Justin Gaethje (Phil Lambert/Combat Press)

Toe-to-Toe: TUF 25 Finale Preview and Predictions

Another season of The Ultimate Fighter is nearing an end, and it’s not the coaches nor the finalists that are really making the TUF: Redemption Finale an interesting event. In fact, minus the fact that Michael Johnson is a former TUF contestant, the main event is not related to the show at all. It is, however, a headliner that will draw a ton of attention from the UFC lightweight division and MMA fans.

On Friday night, former World Series of Fighting lightweight champ Justin Gaethje makes his long-awaited arrival to the UFC, bringing with him a crispy clean 17-0 record. Gaethje has been the one and only WSOF lightweight champ for the last three and a half years, and, with the recent re-organization into the Professional Fighters League, he found himself in an opportune moment to make the leap to the big show. Gaethje, as well as many analysts, have long felt he is one of the best lightweights in the world, so the fifth-ranked Johnson is more than happy to welcome him to the Octagon.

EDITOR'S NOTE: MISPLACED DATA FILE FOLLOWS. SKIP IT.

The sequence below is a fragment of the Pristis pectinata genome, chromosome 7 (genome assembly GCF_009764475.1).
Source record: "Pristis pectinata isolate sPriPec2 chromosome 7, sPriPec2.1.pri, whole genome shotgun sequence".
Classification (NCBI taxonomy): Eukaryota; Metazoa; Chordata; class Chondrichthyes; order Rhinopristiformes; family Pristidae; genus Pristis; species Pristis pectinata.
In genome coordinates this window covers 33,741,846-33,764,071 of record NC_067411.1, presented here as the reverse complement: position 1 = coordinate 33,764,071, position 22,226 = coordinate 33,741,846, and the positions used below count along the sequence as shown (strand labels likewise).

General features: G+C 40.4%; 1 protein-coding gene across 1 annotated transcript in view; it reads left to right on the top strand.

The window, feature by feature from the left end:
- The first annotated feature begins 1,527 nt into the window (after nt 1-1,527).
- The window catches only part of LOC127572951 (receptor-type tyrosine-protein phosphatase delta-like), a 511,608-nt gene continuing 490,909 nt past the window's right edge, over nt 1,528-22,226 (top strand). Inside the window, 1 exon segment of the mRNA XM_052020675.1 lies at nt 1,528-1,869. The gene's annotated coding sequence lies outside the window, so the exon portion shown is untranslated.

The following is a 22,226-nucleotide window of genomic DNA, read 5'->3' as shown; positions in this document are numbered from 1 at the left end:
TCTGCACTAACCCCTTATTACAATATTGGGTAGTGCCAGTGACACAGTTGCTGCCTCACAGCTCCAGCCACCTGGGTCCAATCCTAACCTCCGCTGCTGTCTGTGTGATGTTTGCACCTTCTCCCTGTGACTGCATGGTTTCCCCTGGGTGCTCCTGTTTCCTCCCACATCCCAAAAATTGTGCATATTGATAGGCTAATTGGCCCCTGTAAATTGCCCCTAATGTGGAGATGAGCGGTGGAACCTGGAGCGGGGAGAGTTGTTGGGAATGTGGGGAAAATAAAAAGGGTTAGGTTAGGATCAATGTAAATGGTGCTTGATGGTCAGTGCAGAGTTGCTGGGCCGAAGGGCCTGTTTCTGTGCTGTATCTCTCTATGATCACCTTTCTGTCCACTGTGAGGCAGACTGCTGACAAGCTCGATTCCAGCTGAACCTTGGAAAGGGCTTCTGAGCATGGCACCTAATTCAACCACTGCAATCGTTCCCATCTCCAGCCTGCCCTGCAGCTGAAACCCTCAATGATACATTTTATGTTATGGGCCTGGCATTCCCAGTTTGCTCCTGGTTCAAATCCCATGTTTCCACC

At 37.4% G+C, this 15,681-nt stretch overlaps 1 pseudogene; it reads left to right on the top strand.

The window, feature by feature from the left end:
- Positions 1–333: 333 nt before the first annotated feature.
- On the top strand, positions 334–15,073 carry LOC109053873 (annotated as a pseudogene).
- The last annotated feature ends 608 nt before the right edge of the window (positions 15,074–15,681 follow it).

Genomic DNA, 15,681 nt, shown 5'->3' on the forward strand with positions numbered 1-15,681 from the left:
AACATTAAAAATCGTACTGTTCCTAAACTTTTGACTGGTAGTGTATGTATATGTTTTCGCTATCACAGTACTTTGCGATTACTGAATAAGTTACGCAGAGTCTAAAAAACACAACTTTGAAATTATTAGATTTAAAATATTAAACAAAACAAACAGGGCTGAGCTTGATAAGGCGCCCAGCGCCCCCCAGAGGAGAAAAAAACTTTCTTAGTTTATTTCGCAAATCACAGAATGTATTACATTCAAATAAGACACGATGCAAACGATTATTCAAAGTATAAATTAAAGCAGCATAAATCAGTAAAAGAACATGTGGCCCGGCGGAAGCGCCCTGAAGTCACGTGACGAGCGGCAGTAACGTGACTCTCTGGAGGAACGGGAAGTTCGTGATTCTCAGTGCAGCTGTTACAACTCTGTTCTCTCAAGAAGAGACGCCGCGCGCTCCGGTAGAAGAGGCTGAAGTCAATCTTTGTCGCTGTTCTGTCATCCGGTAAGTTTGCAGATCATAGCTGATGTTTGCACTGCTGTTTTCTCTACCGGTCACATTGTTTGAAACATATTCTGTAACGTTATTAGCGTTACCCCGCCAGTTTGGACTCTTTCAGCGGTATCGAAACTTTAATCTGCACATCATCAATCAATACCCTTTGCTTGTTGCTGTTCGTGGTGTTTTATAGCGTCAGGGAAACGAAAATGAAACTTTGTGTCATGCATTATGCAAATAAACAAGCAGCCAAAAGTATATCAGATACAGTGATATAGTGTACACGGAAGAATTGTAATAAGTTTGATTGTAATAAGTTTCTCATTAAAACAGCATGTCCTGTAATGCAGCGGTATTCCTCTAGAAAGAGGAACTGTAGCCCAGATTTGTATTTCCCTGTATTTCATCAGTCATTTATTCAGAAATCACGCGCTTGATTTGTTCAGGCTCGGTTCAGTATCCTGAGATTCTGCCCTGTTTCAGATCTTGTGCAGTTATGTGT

Johnson is coming off a third-round submission loss to top-ranked Khabib Nurmagomedov at UFC 205 in November. Seeking to stay in the top five, Johnson badly needs this win, as he attempts to show the world that Gaethje is not UFC material. While the former WSOF champ finishes almost every fight by knockout, Johnson is no slouch on the feet either, so this could turn out to be a great fight for the fans.


The co-main event features the finals of season 25 of TUF. As it stands today, Dhiego Lima, who became the first person in history to reach a TUF finale twice, will face the winner of the James Krause/Jesse Taylor showdown, which is currently set to air on Wednesday night. However, it is still not known whether Krause will be cleared to fight, as he suffered a scratched cornea in his quarterfinal fight with Ramsey Nijem. In the case that he will not be cleared, someone from Team Cody Garbrandt will get a second redemption shot on Wednesday night.